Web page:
At the close of 2016, the BBC reported that 944 local authority schools and 113 academy trusts in England are now in debt. In response to a parliamentary question, ministers revealed that 5 percent of council schools and 4 percent of academy trusts have budget deficits. Going further, Kevin Courtney, General Secretary of the National Union of Teachers, estimates that 92 percent of schools in England could face real terms budget cuts over the next four years.
On top of budget cuts, research by the Department for Education determined that a large part of the school estate in England was in poor condition or insufficiently maintained. In fact, 44 percent were rated as ‘unsatisfactory’, 23 percent were rated as ‘extremely poor’ or ‘very poor’ with more than two-thirds in need of refurbishment or renewal. It was established that about half of the schools were deemed ‘in need of improvement’.
The Government will spend £4.2bn towards essential school maintenance between 2015 and 2018. However, research by RIBA estimates that around £150 million is spent per annum on unnecessary services and maintenance due to poor school design which could be avoided. The study concludes that good design can have a positive impact on pupils and increase staff productivity by 15 percent.
Reducing these avoidable operation and maintenance costs can release significant savings which can be used to plug the funding gaps that many schools are facing. One way this can be achieved is by ensuring that the products specified for building new, and refurbishing existing schools, provide long-term value, high-quality, and durability. These products should facilitate good design principles, be functional, and help towards low operational costs.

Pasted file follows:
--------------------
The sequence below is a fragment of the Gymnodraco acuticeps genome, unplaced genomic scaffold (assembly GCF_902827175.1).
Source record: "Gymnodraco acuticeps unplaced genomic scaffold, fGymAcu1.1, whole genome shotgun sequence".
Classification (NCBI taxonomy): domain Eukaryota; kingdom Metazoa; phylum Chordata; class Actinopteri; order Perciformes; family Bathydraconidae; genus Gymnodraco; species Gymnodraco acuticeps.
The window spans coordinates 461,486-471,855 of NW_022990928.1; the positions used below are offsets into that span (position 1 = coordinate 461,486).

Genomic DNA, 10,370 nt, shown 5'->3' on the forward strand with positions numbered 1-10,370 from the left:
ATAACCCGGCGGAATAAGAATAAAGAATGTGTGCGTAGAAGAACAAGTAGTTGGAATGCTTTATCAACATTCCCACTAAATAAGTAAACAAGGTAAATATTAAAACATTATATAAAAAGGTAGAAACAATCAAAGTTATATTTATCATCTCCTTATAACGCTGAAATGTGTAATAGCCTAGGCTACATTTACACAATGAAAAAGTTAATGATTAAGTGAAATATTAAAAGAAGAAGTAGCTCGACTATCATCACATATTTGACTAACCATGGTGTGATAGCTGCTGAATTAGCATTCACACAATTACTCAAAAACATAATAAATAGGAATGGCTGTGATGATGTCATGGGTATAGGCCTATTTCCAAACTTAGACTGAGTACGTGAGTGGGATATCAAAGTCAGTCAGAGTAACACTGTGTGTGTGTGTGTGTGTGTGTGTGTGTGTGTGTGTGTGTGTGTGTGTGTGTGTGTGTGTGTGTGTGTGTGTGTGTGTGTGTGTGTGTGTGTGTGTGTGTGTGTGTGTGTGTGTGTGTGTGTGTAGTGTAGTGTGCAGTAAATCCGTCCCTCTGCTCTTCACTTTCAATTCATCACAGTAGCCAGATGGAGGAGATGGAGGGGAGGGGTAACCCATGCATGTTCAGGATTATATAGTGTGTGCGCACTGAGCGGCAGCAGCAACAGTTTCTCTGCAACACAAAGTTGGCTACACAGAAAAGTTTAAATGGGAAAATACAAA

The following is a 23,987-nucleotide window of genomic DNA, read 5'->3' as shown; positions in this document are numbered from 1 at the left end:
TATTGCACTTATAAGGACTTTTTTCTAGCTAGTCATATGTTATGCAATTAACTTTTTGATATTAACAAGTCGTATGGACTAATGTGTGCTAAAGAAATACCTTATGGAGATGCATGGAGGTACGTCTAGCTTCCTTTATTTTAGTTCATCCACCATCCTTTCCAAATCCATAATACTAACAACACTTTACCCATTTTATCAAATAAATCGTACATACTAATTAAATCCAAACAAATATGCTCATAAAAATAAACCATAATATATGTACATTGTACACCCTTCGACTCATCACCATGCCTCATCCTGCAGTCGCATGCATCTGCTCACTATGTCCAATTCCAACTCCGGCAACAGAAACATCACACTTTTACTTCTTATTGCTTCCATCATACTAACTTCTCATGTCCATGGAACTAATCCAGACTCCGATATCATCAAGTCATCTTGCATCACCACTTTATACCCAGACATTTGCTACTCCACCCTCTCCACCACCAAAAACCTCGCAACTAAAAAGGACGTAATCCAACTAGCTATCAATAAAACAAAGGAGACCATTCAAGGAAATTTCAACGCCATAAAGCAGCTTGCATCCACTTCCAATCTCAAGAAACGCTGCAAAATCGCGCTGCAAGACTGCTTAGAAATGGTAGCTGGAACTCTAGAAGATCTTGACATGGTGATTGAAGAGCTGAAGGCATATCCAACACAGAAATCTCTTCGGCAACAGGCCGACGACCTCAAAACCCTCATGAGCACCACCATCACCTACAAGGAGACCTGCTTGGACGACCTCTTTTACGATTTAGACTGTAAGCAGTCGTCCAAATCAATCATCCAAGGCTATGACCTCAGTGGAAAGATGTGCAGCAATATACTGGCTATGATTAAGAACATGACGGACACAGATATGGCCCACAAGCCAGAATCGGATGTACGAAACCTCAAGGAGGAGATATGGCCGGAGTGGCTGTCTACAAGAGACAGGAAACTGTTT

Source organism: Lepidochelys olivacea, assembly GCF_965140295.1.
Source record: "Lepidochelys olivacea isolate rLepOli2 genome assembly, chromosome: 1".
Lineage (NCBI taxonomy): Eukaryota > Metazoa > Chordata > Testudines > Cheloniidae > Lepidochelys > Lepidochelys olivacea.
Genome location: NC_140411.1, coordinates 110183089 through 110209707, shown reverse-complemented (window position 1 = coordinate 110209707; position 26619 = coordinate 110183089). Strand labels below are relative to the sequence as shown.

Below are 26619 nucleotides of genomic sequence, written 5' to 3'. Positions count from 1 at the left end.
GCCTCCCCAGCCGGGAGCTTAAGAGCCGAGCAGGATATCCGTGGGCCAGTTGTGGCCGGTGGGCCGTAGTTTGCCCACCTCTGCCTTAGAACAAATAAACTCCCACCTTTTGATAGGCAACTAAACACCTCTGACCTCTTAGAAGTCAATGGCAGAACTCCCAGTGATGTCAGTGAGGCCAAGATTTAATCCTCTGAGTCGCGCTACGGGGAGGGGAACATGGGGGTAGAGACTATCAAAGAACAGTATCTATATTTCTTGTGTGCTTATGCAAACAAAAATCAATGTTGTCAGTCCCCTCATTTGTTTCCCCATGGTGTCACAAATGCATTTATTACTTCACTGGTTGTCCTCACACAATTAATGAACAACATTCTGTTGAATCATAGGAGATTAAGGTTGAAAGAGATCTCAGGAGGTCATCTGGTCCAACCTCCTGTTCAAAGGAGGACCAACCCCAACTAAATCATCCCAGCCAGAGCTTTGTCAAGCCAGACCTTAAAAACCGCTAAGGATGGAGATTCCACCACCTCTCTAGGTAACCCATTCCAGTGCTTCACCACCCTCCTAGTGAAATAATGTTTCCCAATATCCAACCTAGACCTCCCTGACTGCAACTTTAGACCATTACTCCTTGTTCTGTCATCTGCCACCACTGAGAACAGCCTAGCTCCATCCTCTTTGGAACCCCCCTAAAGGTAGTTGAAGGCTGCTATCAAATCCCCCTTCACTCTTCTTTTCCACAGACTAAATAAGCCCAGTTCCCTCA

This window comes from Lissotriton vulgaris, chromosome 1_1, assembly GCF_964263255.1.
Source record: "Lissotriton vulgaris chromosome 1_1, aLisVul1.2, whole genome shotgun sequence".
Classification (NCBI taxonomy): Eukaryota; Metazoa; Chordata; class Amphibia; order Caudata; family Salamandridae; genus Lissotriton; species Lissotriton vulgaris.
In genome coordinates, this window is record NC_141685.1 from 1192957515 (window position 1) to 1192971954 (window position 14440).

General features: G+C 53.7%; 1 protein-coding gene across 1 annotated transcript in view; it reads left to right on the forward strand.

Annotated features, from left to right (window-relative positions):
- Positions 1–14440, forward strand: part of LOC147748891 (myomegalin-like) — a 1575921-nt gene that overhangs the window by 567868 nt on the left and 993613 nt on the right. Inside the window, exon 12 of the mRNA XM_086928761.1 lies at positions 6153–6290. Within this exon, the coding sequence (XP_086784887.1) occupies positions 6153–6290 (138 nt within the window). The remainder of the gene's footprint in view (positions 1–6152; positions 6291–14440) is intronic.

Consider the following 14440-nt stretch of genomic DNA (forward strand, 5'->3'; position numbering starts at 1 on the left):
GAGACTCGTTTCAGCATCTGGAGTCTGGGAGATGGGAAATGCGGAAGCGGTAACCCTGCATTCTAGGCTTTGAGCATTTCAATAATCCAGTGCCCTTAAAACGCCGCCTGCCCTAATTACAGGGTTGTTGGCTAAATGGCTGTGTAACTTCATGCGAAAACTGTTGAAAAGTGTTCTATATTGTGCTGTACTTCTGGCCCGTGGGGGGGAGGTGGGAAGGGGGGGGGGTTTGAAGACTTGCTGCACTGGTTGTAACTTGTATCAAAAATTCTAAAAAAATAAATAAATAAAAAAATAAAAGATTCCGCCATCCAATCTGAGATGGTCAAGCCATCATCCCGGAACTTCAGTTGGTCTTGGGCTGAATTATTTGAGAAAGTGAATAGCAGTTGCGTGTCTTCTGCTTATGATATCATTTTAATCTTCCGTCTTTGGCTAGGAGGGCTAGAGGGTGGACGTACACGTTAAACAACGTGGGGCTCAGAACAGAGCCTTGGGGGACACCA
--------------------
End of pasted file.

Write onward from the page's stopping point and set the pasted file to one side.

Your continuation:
Rising costs combined with funding cuts have left many school leaders in England considering drastic options such as shortening the school day or week, and cutting staff numbers. A reduction in staff at a time when pupil numbers are on the rise could have irreversible effects on the education system as a whole. It is, therefore, vital that schools have enough money available to pay their personnel, especially when you consider that staff costs make up 80 percent of a school’s expenditure.
The challenge of improving the school estate while balancing budgets means that schools must identify all the avenues available to them to save money so that they are able to provide high quality learning environments.
When designing for the future, it is crucial those involved consider the lifecycle of their buildings as well as the products within them. Considering all building elements at the design stage will ensure that they all integrate and work well together to achieve optimum building performance. Flooring is one feature that can be often overlooked at the design stage yet offers much more when it comes to design and maintenance. The best flooring materials feature contemporary designs and are made to be extremely durable and hard wearing to accommodate the high footfall and rigour of everyday use.
Sustainable flooring products should be able to help towards meeting international environmental standards such as BREEAM. Additionally, these products should be tested to meet or exceed industry standards for various elements such as flammability and sound absorption, two critical school building requirements. A crucial component to consider is using manufacturers that can provide long-term guarantees with their flooring solutions.
Interior design products that offer a wide range of colours, textures and finishes are an important part of the modern school environment. Researchers have found clear evidence that colour can have a stimulating effect on productivity, raising staff morale and aiding student concentration. As such, flooring solutions that offer these design elements must be highly considered when creating inspiring spaces.
To discuss how Heckmondwike’s carpet and carpet tile products can reduce your maintenance and installation costs, please call 01924 406161 or email email@example.com.